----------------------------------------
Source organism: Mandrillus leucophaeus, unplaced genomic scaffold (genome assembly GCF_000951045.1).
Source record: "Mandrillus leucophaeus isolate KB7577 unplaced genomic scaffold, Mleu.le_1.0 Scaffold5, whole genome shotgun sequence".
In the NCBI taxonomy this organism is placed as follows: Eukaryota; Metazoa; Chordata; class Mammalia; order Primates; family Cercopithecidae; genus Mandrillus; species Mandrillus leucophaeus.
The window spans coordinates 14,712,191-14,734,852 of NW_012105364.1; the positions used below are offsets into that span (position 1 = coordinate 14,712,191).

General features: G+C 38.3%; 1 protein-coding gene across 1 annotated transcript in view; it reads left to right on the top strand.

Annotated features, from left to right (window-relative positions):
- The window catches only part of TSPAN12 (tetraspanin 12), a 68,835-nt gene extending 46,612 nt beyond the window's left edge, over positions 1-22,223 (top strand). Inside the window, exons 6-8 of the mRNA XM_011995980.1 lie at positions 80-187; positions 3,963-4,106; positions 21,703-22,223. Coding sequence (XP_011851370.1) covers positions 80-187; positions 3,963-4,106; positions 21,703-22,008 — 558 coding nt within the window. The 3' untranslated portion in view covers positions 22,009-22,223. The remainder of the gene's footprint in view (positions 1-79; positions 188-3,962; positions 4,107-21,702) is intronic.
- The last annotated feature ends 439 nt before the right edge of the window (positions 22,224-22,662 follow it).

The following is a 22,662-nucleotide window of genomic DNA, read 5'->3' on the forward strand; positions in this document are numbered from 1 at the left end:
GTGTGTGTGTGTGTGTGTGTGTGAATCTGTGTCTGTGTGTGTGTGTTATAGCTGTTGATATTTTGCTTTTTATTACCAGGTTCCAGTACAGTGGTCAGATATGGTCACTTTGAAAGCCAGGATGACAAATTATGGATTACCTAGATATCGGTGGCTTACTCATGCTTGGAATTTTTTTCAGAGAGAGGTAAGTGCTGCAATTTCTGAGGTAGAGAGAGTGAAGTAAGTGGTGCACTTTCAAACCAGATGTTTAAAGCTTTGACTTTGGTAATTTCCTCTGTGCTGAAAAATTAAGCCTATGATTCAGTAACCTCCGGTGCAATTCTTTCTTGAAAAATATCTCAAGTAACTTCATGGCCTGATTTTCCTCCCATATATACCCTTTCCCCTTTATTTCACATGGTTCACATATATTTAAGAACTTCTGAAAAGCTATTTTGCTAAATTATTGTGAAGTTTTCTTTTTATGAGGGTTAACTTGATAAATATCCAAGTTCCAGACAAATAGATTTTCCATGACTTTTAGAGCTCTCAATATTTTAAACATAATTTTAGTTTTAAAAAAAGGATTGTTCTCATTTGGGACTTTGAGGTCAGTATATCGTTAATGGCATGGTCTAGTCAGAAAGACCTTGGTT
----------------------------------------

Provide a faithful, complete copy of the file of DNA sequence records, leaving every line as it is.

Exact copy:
Source organism: Mandrillus leucophaeus, unplaced genomic scaffold (genome assembly GCF_000951045.1).
Source record: "Mandrillus leucophaeus isolate KB7577 unplaced genomic scaffold, Mleu.le_1.0 Scaffold5, whole genome shotgun sequence".
In the NCBI taxonomy this organism is placed as follows: Eukaryota; Metazoa; Chordata; class Mammalia; order Primates; family Cercopithecidae; genus Mandrillus; species Mandrillus leucophaeus.
The window spans coordinates 14,712,191-14,734,852 of NW_012105364.1; the positions used below are offsets into that span (position 1 = coordinate 14,712,191).

General features: G+C 38.3%; 1 protein-coding gene across 1 annotated transcript in view; it reads left to right on the top strand.

Annotated features, from left to right (window-relative positions):
- The window catches only part of TSPAN12 (tetraspanin 12), a 68,835-nt gene extending 46,612 nt beyond the window's left edge, over positions 1-22,223 (top strand). Inside the window, exons 6-8 of the mRNA XM_011995980.1 lie at positions 80-187; positions 3,963-4,106; positions 21,703-22,223. Coding sequence (XP_011851370.1) covers positions 80-187; positions 3,963-4,106; positions 21,703-22,008 — 558 coding nt within the window. The 3' untranslated portion in view covers positions 22,009-22,223. The remainder of the gene's footprint in view (positions 1-79; positions 188-3,962; positions 4,107-21,702) is intronic.
- The last annotated feature ends 439 nt before the right edge of the window (positions 22,224-22,662 follow it).

The following is a 22,662-nucleotide window of genomic DNA, read 5'->3' on the forward strand; positions in this document are numbered from 1 at the left end:
GTGTGTGTGTGTGTGTGTGTGTGAATCTGTGTCTGTGTGTGTGTGTTATAGCTGTTGATATTTTGCTTTTTATTACCAGGTTCCAGTACAGTGGTCAGATATGGTCACTTTGAAAGCCAGGATGACAAATTATGGATTACCTAGATATCGGTGGCTTACTCATGCTTGGAATTTTTTTCAGAGAGAGGTAAGTGCTGCAATTTCTGAGGTAGAGAGAGTGAAGTAAGTGGTGCACTTTCAAACCAGATGTTTAAAGCTTTGACTTTGGTAATTTCCTCTGTGCTGAAAAATTAAGCCTATGATTCAGTAACCTCCGGTGCAATTCTTTCTTGAAAAATATCTCAAGTAACTTCATGGCCTGATTTTCCTCCCATATATACCCTTTCCCCTTTATTTCACATGGTTCACATATATTTAAGAACTTCTGAAAAGCTATTTTGCTAAATTATTGTGAAGTTTTCTTTTTATGAGGGTTAACTTGATAAATATCCAAGTTCCAGACAAATAGATTTTCCATGACTTTTAGAGCTCTCAATATTTTAAACATAATTTTAGTTTTAAAAAAAGGATTGTTCTCATTTGGGACTTTGAGGTCAGTATATCGTTAATGGCATGGTCTAGTCAGAAAGACCTTGGTT